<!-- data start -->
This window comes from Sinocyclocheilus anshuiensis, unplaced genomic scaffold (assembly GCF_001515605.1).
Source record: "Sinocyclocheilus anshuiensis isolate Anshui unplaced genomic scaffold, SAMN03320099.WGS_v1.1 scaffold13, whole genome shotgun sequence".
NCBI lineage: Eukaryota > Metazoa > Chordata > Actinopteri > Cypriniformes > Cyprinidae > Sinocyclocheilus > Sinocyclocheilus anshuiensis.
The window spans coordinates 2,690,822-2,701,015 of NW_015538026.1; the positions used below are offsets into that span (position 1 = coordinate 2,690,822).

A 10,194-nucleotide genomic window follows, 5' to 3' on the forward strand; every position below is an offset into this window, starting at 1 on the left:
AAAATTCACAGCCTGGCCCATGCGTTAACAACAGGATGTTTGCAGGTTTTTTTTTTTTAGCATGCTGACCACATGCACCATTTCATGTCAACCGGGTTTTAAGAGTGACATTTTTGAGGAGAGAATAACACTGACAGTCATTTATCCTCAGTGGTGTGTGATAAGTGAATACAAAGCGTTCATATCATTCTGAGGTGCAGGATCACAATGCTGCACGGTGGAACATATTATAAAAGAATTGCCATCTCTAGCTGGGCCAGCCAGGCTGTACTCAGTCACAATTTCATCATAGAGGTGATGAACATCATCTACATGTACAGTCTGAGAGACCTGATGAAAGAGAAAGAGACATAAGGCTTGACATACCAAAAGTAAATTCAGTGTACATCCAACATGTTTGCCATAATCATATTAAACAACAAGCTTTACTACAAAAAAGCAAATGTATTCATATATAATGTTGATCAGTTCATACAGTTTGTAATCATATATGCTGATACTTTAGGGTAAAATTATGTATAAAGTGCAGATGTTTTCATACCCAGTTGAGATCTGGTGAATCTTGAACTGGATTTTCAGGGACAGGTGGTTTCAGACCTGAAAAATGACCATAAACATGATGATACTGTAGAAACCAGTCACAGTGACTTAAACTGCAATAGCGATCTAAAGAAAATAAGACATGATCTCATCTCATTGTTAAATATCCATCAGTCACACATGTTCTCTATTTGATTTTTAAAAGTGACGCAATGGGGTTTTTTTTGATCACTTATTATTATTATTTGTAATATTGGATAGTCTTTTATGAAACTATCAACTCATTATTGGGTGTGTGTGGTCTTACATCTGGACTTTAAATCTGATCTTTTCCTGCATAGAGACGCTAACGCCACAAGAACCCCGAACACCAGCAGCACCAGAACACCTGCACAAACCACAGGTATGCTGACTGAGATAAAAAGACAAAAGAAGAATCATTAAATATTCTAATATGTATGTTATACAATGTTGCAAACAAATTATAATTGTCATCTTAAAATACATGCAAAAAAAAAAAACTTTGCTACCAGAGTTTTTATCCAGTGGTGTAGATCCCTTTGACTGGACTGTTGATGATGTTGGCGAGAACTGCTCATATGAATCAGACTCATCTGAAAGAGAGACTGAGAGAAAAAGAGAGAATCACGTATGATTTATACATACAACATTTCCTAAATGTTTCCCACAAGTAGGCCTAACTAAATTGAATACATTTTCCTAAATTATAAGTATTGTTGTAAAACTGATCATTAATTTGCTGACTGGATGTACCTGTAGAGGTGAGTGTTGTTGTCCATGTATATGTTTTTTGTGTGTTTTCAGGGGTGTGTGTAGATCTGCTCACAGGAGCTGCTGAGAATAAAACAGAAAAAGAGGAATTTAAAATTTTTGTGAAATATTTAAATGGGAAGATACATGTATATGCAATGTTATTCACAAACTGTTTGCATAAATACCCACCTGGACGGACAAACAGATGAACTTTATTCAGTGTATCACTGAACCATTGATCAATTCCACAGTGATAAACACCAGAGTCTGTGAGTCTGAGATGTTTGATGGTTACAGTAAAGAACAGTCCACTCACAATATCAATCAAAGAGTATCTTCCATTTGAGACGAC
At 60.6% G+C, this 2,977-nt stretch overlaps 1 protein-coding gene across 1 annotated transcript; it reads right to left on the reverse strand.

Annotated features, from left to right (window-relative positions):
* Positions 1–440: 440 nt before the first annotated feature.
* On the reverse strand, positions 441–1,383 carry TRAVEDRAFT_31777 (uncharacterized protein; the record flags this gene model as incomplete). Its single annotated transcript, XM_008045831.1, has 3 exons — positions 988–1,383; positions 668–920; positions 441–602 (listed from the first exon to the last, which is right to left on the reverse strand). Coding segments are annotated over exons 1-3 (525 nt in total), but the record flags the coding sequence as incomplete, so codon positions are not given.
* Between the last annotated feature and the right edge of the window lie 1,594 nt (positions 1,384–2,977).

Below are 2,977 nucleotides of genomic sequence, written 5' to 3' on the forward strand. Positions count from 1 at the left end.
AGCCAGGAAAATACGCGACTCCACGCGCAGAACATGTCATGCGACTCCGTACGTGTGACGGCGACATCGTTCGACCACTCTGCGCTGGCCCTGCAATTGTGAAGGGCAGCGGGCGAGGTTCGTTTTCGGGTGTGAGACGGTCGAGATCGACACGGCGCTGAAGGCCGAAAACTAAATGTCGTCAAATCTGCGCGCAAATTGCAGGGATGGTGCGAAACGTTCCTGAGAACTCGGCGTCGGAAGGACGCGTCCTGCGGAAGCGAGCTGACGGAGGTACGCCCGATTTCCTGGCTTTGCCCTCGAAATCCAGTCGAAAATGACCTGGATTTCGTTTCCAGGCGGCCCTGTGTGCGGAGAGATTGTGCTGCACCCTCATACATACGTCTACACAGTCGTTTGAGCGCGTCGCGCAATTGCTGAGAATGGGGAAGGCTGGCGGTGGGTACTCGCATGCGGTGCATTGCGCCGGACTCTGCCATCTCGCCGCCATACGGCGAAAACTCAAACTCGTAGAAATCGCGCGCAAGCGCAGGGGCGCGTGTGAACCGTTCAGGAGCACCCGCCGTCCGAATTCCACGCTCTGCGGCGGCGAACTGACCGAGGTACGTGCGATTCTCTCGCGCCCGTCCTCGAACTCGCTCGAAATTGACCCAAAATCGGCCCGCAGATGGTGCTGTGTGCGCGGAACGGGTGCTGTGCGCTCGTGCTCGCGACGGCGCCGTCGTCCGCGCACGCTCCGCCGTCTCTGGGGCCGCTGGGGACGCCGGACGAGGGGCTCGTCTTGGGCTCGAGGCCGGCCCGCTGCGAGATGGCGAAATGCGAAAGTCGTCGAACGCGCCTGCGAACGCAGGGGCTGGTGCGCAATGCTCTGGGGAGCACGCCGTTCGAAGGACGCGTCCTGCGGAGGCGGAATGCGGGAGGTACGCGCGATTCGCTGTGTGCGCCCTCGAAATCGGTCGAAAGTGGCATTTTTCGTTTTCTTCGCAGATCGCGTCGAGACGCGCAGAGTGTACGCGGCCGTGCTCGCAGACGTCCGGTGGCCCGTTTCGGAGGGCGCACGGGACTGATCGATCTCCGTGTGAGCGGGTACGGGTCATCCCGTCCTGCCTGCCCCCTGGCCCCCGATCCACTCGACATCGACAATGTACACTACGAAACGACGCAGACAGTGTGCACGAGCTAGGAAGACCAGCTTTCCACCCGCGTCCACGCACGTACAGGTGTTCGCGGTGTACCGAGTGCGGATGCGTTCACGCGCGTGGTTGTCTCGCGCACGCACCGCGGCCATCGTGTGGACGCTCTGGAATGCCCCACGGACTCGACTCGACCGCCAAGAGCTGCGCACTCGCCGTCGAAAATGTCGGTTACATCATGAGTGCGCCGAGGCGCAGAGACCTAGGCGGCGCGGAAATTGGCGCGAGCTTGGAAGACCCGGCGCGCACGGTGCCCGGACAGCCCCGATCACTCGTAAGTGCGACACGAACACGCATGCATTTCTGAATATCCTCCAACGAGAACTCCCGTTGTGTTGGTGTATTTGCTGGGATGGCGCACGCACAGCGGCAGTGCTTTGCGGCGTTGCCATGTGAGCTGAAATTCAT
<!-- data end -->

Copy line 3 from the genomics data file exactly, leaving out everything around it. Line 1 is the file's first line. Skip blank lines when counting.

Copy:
NCBI lineage: Eukaryota > Metazoa > Chordata > Actinopteri > Cypriniformes > Cyprinidae > Sinocyclocheilus > Sinocyclocheilus anshuiensis.